Reporting & Documenting Your Claim

Reporting the injury to your employer:

The Colorado law requires that an injured worker report an incident/injury, in writing, to his employer within four (4) days. The penalty for not reporting on time is a loss of one day’s benefits for each day of delay.

While there are often excuses for not immediately reporting the injury, such as not realizing that it is a significant injury, it is not wise to delay reporting.

In any event, notify the employer or supervisor verbally as soon as you are aware of an on-the-job injury. You should also obtain the names and contact information of any witnesses to the accident in case your claim is challenged. Then follow-up with a statement in writing to your employer of the details of the injury/incident.

You should also keep a copy of the notice given to your employer.

If you have suffered an injury that puts your life or well-being at risk if you do not seek immediate medical care, you may go immediately to the emergency room or a conveniently located medical provider. For less critical situations, you should attempt to find out what doctors/clinic are designated by your employer and seek help there. This is because, under normal situations, your employer has the right to choose your initial treating physician.

However, if you report the injury to your employer, and the employer does not refer you to a medical provider, you may then choose your own.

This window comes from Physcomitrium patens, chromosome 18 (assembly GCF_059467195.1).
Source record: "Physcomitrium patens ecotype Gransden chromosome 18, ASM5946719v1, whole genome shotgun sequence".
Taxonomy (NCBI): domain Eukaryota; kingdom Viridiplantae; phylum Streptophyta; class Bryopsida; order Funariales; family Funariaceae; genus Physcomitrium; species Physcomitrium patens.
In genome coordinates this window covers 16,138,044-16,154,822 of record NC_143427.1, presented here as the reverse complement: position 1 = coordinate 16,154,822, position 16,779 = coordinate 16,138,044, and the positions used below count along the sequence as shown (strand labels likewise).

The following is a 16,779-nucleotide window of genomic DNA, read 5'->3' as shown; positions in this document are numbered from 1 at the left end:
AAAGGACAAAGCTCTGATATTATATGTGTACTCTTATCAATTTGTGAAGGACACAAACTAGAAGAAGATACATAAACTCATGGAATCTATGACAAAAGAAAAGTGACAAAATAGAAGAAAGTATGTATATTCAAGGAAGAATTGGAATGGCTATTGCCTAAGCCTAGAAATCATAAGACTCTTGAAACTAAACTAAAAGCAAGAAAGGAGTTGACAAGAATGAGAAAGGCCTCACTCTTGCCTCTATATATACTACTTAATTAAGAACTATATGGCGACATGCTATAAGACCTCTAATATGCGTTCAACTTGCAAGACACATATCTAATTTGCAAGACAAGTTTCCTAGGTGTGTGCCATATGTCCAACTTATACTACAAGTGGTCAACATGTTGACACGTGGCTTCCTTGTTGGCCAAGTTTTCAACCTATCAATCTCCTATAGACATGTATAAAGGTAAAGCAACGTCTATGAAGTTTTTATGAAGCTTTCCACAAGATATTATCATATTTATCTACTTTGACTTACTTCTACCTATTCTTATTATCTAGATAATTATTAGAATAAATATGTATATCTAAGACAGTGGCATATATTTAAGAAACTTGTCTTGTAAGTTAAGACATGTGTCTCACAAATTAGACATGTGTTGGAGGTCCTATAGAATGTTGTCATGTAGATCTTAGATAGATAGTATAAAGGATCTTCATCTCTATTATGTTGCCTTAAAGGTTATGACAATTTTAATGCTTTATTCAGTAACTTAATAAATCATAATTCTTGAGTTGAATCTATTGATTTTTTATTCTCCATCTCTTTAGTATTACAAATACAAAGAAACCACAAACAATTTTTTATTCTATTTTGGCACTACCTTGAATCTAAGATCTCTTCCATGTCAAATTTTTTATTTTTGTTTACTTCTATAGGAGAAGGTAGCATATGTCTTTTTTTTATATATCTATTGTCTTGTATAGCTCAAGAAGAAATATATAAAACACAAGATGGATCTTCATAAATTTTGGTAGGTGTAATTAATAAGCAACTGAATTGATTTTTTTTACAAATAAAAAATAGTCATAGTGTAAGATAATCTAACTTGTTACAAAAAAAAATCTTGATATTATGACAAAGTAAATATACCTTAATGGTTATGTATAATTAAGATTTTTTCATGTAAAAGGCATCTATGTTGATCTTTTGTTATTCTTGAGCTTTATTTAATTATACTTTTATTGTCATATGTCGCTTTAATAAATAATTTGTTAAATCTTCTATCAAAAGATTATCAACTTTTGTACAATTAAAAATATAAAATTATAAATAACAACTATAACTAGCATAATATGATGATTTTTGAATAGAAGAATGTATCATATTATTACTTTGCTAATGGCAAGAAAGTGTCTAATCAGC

Statute of Limitations:

In any event, the law requires that you report the injury to your employer within two (2) years of its occurrence. There are, however, some circumstances where the time limit may be extended for good reason.

One reason could be where your employer knew of your on-the-job injury, you missed three days of work due to the injury, and the employer failed to file a report of the injury to the Division of Workers’Compensation as required.

Documenting your Injury with your medical providers:

Regardless of whether your first contact with a doctor is on an emergency basis, or upon a referral from your employer after reporting the injury, you should be careful to tell the doctor about the work-related nature of your injury and report all of your symptoms.

Frequently, for example, an injured worker will concentrate on an excruciating back pain and understate, or neglect to mention, a minor symptom in his shoulder. The result might be that the shoulder symptoms get much worse at a later date, and the employer contests the shoulder injury that was overlooked early in the treatment process.

Also, be honest about the nature, location, and severity of your symptoms. Doctors are well trained in the physiology of injuries and have tests and techniques that they use to detect whether a patient is magnifying or even making up symptoms.

Further, you will often be under surveillance by private investigators hired by the insurance carriers, or even observed by the medical providers when you are least aware, such as in the doctor’s parking lot or waiting room. The workers’ compensation doctors are often asked to view a video of the injured worker and give opinions as to whether the symptoms described by the worker are consistent with the observed activities.

Therefore, completeness, accuracy, and consistency in the description of your symptoms are essential to protecting your right to compensation.


Contact our office to discuss your case, without cost or obligation at: 303-797-3311

We provide representation serving the entire south Denver, Colorado (CO) Metropolitan area, including Littleton, Englewood, Centennial & Aurora in Arapahoe County, Highlands Ranch and Castle Rock in Douglas County, Denver and south Jefferson County, Colorado. Evening and weekend appointments are available upon request.